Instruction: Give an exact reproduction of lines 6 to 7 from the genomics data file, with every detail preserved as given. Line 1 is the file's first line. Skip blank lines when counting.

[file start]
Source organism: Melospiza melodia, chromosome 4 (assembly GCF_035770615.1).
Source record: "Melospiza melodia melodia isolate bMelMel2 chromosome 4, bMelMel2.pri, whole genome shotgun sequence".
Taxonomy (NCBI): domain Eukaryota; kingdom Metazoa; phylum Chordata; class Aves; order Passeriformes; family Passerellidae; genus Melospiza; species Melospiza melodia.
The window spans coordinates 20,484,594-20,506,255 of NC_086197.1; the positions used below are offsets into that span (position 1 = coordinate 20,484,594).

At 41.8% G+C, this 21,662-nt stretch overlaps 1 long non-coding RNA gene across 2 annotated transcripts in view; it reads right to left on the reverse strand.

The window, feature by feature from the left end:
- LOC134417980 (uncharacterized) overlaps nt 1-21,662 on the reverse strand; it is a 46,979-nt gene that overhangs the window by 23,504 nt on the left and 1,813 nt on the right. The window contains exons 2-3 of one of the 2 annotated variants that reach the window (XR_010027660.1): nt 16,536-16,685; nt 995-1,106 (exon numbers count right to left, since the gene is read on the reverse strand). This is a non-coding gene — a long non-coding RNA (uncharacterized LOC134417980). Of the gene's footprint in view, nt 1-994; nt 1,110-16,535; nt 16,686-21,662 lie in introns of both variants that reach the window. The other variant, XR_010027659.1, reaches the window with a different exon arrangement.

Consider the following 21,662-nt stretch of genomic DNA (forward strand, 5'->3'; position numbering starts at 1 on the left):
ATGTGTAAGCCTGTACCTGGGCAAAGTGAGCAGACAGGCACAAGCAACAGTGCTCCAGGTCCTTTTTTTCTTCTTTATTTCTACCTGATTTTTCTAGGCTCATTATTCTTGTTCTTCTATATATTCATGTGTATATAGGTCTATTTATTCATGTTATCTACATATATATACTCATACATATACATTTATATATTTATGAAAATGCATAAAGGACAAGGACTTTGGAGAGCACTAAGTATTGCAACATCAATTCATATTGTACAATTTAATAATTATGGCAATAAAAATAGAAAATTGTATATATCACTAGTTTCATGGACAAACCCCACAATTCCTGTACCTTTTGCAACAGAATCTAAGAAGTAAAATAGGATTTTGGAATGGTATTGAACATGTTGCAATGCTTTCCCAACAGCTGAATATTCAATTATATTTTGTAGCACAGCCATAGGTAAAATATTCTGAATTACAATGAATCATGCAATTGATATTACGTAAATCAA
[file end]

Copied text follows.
The window, feature by feature from the left end:
- LOC134417980 (uncharacterized) overlaps nt 1-21,662 on the reverse strand; it is a 46,979-nt gene that overhangs the window by 23,504 nt on the left and 1,813 nt on the right. The window contains exons 2-3 of one of the 2 annotated variants that reach the window (XR_010027660.1): nt 16,536-16,685; nt 995-1,106 (exon numbers count right to left, since the gene is read on the reverse strand). This is a non-coding gene — a long non-coding RNA (uncharacterized LOC134417980). Of the gene's footprint in view, nt 1-994; nt 1,110-16,535; nt 16,686-21,662 lie in introns of both variants that reach the window. The other variant, XR_010027659.1, reaches the window with a different exon arrangement.